Nuri is a beekeeper and Afra, his wife, is an artist from the Syrian city of Aleppo, where they live a happy life until the war destroys their world. The loss of their son's life and Afra's eyesight makes for an even more grief-filled and perilous journey through Turkey and Greece toward an uncertain future in Britain.
Drawing on her experience in the field, Lefteri writes vividly and convincingly about the trials endured by refugees ... The Beekeeper of Aleppo is a relevant, timely book, but impresses most as a compassionate and truthful character study. It’s a remarkable account of the dislocation endured by displaced persons across the world, an important and necessary novel that humanizes the dispossessed who are all too often demonized.
This is a beautiful book, written from the heart in a style that sings to you ... Christy’s novel magnificently captures their lives in Aleppo as lovers, parents, friends and professionals with their everyday joys and regrets ... I found their voices, even in translation, stunningly authentic, with the Moroccan sounding distinctly different from the Syrian ... What Nuri tells us about bees in exquisite, but never overpowering, detail is one of the most delightful parts of the novel ... Only someone like Christy Lefteri, herself the daughter of refugees who had helped the likes of Afra and Nuri, could have written such a book.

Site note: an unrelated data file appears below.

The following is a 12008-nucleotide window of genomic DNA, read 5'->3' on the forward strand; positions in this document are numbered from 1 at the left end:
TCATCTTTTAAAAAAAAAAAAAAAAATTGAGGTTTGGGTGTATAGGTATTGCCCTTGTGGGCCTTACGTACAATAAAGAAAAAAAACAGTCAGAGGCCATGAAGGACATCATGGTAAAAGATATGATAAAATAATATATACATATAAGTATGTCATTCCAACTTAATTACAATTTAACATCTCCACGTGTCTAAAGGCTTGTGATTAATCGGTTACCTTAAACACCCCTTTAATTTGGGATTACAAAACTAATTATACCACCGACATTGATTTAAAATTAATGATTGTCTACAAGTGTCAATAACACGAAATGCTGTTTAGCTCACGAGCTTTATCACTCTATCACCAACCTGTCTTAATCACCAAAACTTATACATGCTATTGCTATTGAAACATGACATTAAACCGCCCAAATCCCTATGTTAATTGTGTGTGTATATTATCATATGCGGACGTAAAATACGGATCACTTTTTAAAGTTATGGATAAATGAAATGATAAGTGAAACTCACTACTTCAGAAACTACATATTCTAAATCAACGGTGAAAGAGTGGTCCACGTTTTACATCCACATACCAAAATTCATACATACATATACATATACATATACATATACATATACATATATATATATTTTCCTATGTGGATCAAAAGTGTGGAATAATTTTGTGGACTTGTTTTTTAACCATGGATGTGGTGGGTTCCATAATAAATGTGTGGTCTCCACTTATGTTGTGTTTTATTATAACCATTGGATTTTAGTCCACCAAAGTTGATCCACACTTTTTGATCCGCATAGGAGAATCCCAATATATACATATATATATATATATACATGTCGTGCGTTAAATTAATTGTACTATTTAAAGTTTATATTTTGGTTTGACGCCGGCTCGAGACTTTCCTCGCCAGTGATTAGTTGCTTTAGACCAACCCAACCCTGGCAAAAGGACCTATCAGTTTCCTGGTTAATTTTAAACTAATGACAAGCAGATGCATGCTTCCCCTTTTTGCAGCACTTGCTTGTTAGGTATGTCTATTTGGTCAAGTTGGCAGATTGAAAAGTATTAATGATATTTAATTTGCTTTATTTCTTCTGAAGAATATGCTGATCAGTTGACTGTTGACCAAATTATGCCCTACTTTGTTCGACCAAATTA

Nuri’s fluid narration merges past and present into a patchwork of memory, pain, loss, and hope, his encounters with other refugees solidifying the suffering of individuals into a larger story of the desolation of displacement. With determination laden in sorrow, Nuri and Afra strive to find their way to a new life and back to each other.